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Unlocking Growth for Organizations and Idealists Like You

Embracing Plan B

Last night at dinner with some friends who are clients – or clients who are friends –the conversation at one end of the table turned to the concept of having a “Plan A” and a “Plan B.” We were speaking in general and theoretical terms. We talked briefly about the importance of having a back-up plan for critical aspects of a program, and then talked about the point in the process when we make the call, shift gears, and have to rally the team around putting “Plan B” into action.

When that happens, almost inevitably, someone on the team will find a way to squawk about the fact that “Plan B is harder than Plan A.”

The whole table was suddenly silent just as Marisa said “Well yeah! Plan B is harder than Plan A. That’s why it’s Plan B.”

We all busted up laughing, because – of course! It’s really simple. Plan B is never the first choice. It’s not the way we thought things would go. It probably isn’t the best, most efficient, most effective, most stylish, most budget friendly, most fun way to go about it. If it was, it would probably be Plan A.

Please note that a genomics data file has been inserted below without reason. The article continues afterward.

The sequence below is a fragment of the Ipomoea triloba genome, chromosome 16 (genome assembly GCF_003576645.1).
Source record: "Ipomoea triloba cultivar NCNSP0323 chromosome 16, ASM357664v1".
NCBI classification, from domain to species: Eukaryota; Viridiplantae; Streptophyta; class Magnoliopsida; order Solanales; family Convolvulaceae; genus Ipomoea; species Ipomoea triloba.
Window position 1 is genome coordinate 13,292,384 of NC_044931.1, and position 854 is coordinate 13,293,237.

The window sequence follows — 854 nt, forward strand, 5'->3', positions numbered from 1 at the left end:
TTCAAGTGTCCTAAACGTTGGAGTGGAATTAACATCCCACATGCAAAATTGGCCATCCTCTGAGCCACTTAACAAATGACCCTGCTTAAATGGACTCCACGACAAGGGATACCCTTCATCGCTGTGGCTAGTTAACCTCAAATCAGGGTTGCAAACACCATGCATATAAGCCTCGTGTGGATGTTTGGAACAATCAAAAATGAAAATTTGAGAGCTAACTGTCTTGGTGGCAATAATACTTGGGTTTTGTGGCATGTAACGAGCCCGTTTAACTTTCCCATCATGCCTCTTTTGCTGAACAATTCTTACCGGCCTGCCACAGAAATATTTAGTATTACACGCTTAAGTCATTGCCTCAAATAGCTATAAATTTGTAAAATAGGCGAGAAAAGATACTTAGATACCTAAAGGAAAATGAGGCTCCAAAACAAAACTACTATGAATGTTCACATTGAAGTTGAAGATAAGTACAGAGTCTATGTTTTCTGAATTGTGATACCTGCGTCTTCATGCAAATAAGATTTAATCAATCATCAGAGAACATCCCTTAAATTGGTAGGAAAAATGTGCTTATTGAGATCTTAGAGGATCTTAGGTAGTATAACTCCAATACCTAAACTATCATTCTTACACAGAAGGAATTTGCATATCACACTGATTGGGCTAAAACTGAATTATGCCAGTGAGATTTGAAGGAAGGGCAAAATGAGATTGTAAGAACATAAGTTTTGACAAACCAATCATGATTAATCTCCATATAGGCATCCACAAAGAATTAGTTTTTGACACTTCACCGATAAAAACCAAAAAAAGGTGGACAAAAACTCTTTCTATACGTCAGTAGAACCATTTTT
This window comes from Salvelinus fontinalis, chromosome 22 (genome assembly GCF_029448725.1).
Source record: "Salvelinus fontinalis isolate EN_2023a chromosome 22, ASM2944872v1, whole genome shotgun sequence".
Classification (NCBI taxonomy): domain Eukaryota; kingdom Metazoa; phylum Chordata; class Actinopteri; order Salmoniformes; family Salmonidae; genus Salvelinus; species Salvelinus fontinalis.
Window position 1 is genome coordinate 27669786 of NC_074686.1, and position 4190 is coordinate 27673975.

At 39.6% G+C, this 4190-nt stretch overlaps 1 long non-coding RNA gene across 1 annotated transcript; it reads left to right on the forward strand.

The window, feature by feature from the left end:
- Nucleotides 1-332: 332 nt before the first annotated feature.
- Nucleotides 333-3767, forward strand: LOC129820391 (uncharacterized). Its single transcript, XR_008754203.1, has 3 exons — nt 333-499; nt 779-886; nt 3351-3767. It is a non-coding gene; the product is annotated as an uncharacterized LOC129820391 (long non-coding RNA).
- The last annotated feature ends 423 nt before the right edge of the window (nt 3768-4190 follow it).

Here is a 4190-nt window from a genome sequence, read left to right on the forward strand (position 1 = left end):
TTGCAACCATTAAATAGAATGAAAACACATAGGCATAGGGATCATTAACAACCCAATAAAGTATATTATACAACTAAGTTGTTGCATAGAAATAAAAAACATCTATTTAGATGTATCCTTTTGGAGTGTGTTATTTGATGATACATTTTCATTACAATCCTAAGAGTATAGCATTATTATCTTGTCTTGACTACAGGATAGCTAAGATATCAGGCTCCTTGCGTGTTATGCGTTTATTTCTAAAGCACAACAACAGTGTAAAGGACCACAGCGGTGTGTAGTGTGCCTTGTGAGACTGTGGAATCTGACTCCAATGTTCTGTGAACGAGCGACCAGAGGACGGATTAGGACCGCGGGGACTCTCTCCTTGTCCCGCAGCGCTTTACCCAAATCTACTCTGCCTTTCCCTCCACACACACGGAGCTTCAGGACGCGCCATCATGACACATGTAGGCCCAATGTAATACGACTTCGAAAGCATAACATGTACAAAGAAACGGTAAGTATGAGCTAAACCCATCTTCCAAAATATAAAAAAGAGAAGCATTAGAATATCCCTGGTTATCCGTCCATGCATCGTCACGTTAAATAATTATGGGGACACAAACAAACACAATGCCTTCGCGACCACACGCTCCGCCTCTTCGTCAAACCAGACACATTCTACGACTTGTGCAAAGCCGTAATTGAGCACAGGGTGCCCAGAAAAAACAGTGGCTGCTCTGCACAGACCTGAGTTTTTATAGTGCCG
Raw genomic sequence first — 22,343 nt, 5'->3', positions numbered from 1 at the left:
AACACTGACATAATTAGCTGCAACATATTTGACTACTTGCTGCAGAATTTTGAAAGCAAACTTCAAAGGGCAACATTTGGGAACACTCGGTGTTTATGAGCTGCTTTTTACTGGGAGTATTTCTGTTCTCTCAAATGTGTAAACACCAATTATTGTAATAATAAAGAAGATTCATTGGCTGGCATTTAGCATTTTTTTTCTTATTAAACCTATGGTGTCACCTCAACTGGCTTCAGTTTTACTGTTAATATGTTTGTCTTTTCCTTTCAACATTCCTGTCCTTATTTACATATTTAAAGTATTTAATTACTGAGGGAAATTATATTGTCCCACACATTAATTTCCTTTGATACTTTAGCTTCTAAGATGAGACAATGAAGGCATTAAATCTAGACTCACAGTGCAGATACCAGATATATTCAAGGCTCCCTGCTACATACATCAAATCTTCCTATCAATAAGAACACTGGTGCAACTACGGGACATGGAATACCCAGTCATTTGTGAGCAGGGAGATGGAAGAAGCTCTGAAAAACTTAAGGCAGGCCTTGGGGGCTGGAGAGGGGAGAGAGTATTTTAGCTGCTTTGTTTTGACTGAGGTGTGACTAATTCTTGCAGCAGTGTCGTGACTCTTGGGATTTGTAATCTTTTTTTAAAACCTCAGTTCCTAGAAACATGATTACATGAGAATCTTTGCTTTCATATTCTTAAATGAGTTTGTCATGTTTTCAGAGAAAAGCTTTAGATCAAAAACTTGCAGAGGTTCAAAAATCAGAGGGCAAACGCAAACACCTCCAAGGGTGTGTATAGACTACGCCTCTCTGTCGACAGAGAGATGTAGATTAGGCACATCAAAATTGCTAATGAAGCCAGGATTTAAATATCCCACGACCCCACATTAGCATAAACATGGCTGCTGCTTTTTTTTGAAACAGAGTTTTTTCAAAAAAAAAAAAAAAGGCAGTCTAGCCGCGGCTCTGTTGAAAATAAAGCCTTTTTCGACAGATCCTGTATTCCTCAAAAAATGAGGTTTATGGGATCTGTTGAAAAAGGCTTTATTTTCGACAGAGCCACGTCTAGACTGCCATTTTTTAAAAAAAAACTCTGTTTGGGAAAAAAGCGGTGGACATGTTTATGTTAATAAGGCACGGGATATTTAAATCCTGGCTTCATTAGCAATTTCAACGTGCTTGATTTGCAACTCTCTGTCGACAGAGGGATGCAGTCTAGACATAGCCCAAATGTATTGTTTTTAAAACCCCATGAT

It’s not ideal. That’s why it’s Plan B.

The great thing about Plan B, though, is that it lets us demonstrate our flexibility and resilience. It shoves us into new leadership positions. It gives us the stone upon which to sharpen our critical thinking and problem solving skills. I love it when things go according to plan as much as the next girl, but Plan B provides a forum in which people can prove their true mettle. Often times successfully executing Plan B can bond a team and provide a sense of victory beyond which would have been possible if everything had gone according to the rose-colored Plan A.

If you haven’t been there, you’re missing out.

One of my favorite questions to ask during an interview is “can you tell me about a time when, despite the best laid plans, and the most meticulous attention to every detail, something went sideways?” While I’ve heard some fantastic stories, what I’m really listening for is the story of how they recovered. What did they do to get things back on track? How did they respond when Plan A was no longer an option?

The next time Plan A evaporates and you’re staring down Plan B, try going at it with a sense of adventure. Sure it’s harder, but maybe – just maybe – you’ll come out a bit sharper for it.

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Topics: Leadership